Between 4 and 8 children die in America every day from child abuse and neglect, according to the report of the federal Commission to Eliminate Child Abuse and Neglect Fatalities (CECANF).
The U.S. Congress created and funded CECANF to analyze this problem on a national scale and find solutions.
For 2 years they held hearings around the nation with top experts and studied the issue on an unprecedented scale. They concluded that the best way to reduce deaths was to focus efforts on well-documented risk factors.
CECANF identified a number of risk factors.
CECANF did not identify homeschooling as a risk factor.
The single strongest predictor of a child’s potential risk for injury death is a prior report to social services. Those children are 5.8 times more likely to die from intentional injuries according to CECANF.
CECANF highlighted two vivid success stories where communities dramatically reduced neglect and abuse fatalities.
- After a spike in childhood deaths in Hillsborough County, Florida, officials closely examined all open social services reports. Intensive help was afforded to families with multiple known risk factors. Abuse-related deaths dropped to zero among the families identified. (CECANF report, pages 38-41)
- In Wichita, Kansas, a steep upswing in child deaths galvanized the community to action. Data showed that most deaths came from specific zip codes. Extra energy and resources were devoted to those zip code areas. Over 60 community organizations came forward to help. In 2011, 2012 and 2013, there were no maltreatment deaths. (CECANF report, pages 70-73)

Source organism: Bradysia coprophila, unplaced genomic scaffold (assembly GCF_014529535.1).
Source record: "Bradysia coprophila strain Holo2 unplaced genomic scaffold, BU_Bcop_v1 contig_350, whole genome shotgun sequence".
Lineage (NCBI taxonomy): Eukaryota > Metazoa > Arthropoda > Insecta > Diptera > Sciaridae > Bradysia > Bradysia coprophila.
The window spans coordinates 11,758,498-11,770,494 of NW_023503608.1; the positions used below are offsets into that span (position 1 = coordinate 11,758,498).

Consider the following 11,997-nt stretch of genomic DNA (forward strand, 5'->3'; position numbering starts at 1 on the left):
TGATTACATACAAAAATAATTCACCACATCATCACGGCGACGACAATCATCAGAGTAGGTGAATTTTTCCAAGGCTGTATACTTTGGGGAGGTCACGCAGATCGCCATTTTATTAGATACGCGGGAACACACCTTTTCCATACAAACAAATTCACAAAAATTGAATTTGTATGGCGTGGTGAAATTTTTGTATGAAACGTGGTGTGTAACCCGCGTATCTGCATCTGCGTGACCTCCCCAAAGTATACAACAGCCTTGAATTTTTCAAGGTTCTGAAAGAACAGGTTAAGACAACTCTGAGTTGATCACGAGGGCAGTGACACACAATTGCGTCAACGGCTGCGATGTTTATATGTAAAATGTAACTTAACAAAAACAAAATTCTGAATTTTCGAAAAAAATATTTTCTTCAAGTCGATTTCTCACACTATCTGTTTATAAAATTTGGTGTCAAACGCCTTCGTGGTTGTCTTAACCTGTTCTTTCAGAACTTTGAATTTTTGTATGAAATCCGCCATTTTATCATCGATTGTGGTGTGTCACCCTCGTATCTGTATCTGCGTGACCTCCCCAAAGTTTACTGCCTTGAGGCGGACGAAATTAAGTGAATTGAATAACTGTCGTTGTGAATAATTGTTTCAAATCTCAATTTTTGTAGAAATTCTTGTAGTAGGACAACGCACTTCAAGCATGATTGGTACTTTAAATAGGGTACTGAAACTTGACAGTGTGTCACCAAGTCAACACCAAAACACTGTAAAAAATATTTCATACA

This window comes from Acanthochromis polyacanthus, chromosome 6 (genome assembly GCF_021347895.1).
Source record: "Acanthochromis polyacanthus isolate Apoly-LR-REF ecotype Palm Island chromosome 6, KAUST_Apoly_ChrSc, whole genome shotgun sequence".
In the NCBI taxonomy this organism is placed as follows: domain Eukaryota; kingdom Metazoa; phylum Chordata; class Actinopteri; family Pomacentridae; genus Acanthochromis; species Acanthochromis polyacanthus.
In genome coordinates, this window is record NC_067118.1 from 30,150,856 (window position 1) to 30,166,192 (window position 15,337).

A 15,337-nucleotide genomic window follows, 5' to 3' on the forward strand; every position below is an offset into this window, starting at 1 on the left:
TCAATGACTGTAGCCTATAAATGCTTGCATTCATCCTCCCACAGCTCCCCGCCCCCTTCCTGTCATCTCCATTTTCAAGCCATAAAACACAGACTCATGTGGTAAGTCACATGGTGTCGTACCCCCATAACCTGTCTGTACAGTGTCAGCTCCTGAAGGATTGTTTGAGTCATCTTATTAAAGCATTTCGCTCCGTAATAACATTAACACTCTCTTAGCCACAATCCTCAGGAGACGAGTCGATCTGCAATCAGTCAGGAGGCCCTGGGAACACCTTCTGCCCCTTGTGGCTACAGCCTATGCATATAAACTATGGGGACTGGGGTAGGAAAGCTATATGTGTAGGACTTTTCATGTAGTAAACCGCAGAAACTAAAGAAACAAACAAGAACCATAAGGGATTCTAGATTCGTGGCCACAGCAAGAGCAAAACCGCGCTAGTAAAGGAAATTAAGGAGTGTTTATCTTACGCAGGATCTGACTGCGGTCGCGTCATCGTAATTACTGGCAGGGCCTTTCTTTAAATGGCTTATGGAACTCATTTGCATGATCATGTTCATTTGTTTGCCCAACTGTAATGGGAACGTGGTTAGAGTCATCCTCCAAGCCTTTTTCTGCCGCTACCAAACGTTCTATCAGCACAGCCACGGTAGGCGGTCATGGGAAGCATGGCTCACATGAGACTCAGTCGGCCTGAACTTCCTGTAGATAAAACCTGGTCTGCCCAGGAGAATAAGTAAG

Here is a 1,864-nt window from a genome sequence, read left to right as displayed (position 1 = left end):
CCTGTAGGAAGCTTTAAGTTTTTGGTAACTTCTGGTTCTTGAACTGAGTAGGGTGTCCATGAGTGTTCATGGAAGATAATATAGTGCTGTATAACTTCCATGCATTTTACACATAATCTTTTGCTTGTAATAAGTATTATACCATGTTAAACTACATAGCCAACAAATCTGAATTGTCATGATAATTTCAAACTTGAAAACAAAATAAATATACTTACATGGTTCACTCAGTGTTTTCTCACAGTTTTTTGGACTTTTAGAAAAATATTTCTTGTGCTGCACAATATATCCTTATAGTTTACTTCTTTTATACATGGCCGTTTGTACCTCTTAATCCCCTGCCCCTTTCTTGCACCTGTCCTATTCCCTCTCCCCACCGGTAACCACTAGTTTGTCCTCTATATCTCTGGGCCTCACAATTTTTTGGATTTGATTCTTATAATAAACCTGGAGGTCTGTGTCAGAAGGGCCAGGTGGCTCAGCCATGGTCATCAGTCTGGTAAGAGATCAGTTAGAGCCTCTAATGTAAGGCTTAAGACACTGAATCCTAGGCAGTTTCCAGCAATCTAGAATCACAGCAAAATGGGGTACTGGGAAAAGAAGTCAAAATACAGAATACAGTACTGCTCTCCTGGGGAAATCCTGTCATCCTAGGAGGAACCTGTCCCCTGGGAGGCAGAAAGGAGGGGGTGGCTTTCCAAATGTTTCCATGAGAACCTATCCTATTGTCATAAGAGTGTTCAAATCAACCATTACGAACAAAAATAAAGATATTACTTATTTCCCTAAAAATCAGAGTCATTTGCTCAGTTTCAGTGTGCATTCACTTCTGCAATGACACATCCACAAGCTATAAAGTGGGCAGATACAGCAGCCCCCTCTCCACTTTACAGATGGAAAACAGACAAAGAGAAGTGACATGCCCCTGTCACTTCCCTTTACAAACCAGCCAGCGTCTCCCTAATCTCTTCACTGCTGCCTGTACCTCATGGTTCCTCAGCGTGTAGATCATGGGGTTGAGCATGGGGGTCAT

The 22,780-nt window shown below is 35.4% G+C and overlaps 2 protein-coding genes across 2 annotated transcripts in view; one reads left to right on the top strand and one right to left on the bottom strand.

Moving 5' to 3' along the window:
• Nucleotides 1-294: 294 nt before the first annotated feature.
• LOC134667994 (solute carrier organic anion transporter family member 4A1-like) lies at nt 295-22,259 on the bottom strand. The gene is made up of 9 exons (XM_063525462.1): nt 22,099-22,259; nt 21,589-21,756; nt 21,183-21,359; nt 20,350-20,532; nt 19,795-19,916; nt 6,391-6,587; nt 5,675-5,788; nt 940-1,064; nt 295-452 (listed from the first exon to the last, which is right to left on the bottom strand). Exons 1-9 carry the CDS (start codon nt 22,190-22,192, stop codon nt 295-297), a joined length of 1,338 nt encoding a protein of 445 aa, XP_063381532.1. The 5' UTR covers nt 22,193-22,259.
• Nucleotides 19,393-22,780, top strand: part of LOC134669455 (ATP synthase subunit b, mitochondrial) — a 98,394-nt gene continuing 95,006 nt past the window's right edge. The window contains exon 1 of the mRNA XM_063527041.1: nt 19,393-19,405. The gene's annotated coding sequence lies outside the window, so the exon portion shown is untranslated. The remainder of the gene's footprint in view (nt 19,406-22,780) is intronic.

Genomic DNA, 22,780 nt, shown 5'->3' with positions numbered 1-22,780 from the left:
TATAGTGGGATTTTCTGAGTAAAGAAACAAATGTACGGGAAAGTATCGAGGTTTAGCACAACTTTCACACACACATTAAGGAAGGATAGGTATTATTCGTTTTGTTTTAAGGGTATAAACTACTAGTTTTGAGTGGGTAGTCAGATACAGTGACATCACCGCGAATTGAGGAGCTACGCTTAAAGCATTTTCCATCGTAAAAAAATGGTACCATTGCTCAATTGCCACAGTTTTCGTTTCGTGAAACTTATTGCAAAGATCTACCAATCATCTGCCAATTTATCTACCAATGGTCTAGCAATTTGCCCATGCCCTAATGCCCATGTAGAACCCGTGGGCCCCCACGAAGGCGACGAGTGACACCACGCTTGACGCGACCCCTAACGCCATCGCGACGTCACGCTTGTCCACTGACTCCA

Child abuse is a very emotional subject, as it should be. But emotions provide a poor foundation for a solution. Facts are a better foundation.
Wichita and Hillsborough did not base their response plans on emotional appeals, grand-standing, scapegoating, or fault finding. Nor did they create divisions within their communities.
They started with a solid foundation of facts. This allowed them to create common-sense plans that saved lives.
In the recent highly-publicized abuse cases involving homeschooling families, the families were the subjects of multiple prior social services reports. But these cases did not receive the kind of extra attention and resources that saved children’s lives in Hillsborough and Wichita.
This is a crucial time, when caring people are spurred to action to prevent future deaths from abuse and neglect. Directing energy and resources at the choice to homeschool—as though this were a risk factor—does a terrible disservice to children who are at serious risk of abuse and neglect right now.
All Iowans who sincerely want to reduce child abuse and neglect deaths should urge policymakers to start with the risk factors that CECANF identified, and build a strategy from there.
Read the full CECANF report here.